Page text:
One of the Modi administration’s top priorities is Smart Cities.  The United States is supporting Smart City engagement in three Indian cities, with two of them – Ajmer, Rajasthan and Allahabad, Uttar Pradesh – falling in North India.  With significant infrastructure needs across the regions, this activity will focus primarily on integrated urban development. Another economic growth priority is to increase states’ competitiveness and improve the overall business climate.  Since September 2015, India’s Department of Industrial Policy and Promotion (DIPP), in conjunction with the World Bank, has done an annual Ease of Doing Business (EODB) assessment and ranking of India’s 36 states and UTs under the Government of India’s Business Reform Action Plan.  For 2016, Haryana was the highest ranked North Indian state at #6, followed by Rajasthan at #8 and Uttarakhand at #9.  In the middle of the pack are Punjab, Uttar Pradesh, Himachal Pradesh, and Delhi, at #12, 14, 17, and 19 respectively.  Jammu & Kashmir ranked #32, followed by Chandigarh at #33. 

In February/March 2017, the Bharatiya Janata Party (BJP), Prime Minister Modi’s party, won legislative assembly elections by an overwhelming majority.  Uttar Pradesh (UP) is the largest state in India with a population exceeding 200 million.  The BJP’s victory in UP, along with simultaneous victories in three other states, is testament to the strength of the BJP and led to a majority for the party in Parliament’s Rajya Sabha (Upper House) and Lok Sabha (Lower House), giving Prime Minister Modi a mandate to legislate at the national level.

The U.S. Commercial Service (CS) in New Delhi oversees North India.

Western India

The Western India Region comprises five states: Maharashtra, Gujarat, Madhya Pradesh, Chhattisgarh, and Goa. The region is highly industrialized, with a large urban population, a land area of 951,488 square kilometers, and a regional population exceeding 279 million. The region is anchored by Mumbai, the financial, business and entertainment capital of the country.  Other major cities include:  Pune, Nagpur, and Aurangabad in Maharashtra; Ahmedabad, Surat, Vadodara, and Rajkot in Gujarat; Indore, Bhopal, and Gwalior in Madhya Pradesh; Panaji in Goa; and Raipur in Chhattisgarh.

The Western Region is an economic powerhouse in a wide range of sectors: conventional and renewable energy, chemical and allied products, electrical and non-electrical machinery, textiles, petroleum and allied products, wine, jewelry, pharmaceuticals, engineering goods, machine tools, steel and iron castings, and plastic wares.  The Western Region leads in the production of petrochemicals, textiles, diamonds, and pharmaceutical products and is home to some of India’s – and the worlds – best known corporations, such as Reliance, Tata, Aditya Birla Group, Godrej, and Mahindra & Mahindra.  Most major American companies are head quartered in Mumbai.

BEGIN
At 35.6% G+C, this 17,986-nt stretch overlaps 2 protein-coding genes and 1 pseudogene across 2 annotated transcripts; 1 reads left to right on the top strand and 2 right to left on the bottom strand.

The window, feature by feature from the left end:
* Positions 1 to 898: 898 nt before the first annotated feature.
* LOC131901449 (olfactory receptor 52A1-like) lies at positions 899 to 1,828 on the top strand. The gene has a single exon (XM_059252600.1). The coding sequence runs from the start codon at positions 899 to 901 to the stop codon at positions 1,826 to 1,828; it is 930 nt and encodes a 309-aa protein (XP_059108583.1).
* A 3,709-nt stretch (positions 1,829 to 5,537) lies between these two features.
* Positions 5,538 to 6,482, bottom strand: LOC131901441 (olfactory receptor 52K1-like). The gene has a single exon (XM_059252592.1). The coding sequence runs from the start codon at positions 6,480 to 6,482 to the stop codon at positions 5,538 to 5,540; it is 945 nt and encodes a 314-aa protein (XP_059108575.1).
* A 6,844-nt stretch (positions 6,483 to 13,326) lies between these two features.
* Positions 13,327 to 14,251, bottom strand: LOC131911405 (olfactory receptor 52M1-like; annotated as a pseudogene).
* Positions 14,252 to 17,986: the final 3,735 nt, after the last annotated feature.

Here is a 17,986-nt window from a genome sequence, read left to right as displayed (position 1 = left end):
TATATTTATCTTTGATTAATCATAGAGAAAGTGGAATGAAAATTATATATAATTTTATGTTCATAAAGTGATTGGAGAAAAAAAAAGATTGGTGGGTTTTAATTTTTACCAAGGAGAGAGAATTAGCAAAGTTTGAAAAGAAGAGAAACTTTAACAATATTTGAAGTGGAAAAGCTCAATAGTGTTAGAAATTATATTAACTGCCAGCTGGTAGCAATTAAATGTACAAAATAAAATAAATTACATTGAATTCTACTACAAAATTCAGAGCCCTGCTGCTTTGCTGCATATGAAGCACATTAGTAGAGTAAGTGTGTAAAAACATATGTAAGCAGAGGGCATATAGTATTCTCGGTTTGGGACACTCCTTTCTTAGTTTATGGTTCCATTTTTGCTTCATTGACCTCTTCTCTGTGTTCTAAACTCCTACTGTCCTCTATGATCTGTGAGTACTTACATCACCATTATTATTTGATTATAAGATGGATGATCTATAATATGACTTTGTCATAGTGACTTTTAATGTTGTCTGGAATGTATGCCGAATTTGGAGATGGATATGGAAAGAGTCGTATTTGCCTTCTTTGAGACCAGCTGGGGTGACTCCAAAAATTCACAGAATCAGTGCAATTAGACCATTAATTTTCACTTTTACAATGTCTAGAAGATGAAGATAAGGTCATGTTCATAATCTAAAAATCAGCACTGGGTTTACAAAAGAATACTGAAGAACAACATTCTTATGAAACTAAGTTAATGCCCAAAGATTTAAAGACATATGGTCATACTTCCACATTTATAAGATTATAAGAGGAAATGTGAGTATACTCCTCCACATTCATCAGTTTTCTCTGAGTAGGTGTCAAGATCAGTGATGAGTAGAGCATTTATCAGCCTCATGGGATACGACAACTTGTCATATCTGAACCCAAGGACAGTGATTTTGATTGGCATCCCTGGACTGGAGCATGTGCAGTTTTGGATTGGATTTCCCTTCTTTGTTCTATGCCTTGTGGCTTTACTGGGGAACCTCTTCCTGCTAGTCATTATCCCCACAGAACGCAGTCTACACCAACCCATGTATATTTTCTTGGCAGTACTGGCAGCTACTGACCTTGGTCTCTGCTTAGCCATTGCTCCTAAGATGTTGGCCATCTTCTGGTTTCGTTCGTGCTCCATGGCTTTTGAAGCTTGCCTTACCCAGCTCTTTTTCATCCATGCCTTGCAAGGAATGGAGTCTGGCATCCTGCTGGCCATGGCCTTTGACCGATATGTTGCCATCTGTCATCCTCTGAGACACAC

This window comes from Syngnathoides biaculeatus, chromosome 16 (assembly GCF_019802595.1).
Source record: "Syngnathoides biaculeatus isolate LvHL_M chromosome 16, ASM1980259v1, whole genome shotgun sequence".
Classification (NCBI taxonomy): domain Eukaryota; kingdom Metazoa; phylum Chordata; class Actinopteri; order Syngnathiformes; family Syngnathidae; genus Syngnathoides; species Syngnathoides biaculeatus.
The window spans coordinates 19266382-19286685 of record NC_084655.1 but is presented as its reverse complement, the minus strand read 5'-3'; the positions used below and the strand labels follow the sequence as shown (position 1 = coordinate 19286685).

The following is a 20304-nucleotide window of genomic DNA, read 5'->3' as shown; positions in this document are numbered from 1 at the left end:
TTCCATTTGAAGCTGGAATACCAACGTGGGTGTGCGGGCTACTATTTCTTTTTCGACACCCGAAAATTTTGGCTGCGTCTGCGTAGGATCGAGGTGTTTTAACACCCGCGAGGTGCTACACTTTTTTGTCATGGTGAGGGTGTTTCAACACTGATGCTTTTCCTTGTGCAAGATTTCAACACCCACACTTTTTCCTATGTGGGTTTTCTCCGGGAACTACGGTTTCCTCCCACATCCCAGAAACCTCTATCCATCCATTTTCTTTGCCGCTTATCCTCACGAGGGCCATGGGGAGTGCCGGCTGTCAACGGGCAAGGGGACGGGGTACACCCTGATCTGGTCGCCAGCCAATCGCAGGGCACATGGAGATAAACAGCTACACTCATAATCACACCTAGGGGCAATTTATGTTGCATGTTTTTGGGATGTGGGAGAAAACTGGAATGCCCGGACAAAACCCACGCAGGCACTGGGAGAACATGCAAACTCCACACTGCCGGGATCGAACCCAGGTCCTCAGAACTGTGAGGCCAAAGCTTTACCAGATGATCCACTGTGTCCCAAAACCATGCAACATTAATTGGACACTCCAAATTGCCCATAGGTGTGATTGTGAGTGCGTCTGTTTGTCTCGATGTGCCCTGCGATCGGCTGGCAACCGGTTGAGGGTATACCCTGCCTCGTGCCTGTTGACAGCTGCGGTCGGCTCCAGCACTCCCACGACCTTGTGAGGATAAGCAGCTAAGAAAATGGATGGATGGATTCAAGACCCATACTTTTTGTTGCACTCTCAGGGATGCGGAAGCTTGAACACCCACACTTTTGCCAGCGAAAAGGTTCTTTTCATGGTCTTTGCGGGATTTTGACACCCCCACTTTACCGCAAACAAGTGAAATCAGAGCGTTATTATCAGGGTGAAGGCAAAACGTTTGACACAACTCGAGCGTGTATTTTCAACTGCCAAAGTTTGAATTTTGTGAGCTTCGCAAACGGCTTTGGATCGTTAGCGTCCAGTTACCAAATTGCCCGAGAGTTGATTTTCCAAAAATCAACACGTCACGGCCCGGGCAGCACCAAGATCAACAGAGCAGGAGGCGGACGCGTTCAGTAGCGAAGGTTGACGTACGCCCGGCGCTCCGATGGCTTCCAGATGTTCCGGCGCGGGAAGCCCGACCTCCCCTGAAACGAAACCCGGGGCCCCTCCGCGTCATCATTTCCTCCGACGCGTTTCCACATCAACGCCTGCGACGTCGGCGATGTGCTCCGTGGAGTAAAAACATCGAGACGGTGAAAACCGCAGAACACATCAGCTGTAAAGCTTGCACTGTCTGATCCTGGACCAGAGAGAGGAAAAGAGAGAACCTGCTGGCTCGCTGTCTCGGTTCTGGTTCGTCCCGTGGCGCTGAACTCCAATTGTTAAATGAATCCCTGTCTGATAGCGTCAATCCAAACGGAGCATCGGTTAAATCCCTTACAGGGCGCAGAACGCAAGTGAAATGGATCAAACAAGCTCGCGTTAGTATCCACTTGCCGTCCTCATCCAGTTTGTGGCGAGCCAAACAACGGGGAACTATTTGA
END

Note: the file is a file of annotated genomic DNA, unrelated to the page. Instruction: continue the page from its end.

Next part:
In addition to this manufacturing might, the Western Region is recognized as the hub of the growing services sector in India. Several large, global banks and financial institutions are located in Mumbai, including the Reserve Bank of India (central bank), the two largest life and general insurance companies (LIC & GIC), and the two largest Stock Exchanges (BSE & NSE.) 
CS offices in Mumbai and Ahmedabad oversee Western India.

South India

The South India commercial district covers six states: Tamil Nadu, Karnataka, Kerala, Telangana, Andhra Pradesh, and Odisha; and the Union Territories of Puducherry (Pondicherry), Lakshadweep Islands, and Andaman & Nicobar Islands. The region has a collective population of 290 million and an area covering 791,457 square kilometers. Per India’s DIPP and the World Bank’s Ease of Doing Business assessment and rankings of India states, Andhra Pradesh and Telangana were the top ranked states (tied for #1), followed by Odisha at #11, Karnataka at #13,  Tamil Nadu at #18 and Kerala  at #20.

Tamil Nadu has four major and 44 minor ports, and serves as an important gateway to Southeast Asia.  The state is an important manufacturing center and the capital Chennai is home to many Indian companies, mostly engaged in the automotive, healthcare, information technology (IT) and financial services sectors. The state is considered as an educational hub for India as well.  In addition to the United States, countries such as Japan, Korea, Germany, and France have invested largely in Tamil Nadu.  Investments are mostly in automotive, consumer electronics, and heavy machinery sectors from companies such as Ford, Caterpillar, Dell, Hyundai, Saint Gobain, Renault, Nissan, BMW, Visteon, Toshiba, Hewlett Packard, and Mitsubishi.  The other two major cities in Tamil Nadu are Coimbatore and Madurai.  A large number of textile mills and engineering units are located in these two cities. 

Bengaluru (Bangalore), the capital of Karnataka, is the hi-tech hub of India and one of the principal commercial and industrial centers in South India.  Home to numerous high-tech companies, including domestic giants like Wipro and Infosys Technologies, Bengaluru is popularly known as the 'Silicon Valley' of India.  The clustering of aerospace, defense, machine tools, electronics-related industries, and biotech companies in Bengaluru has also made it the aerospace and bio-tech center of the country. The city has a booming retail market and is the first destination of many global consumer brands, especially luxury labels.  Increasingly, the city is also seeing high growth in the healthcare, textiles/apparel, automotive, and construction industries. The other major cities of Karnataka are Mangaluru and Mysore.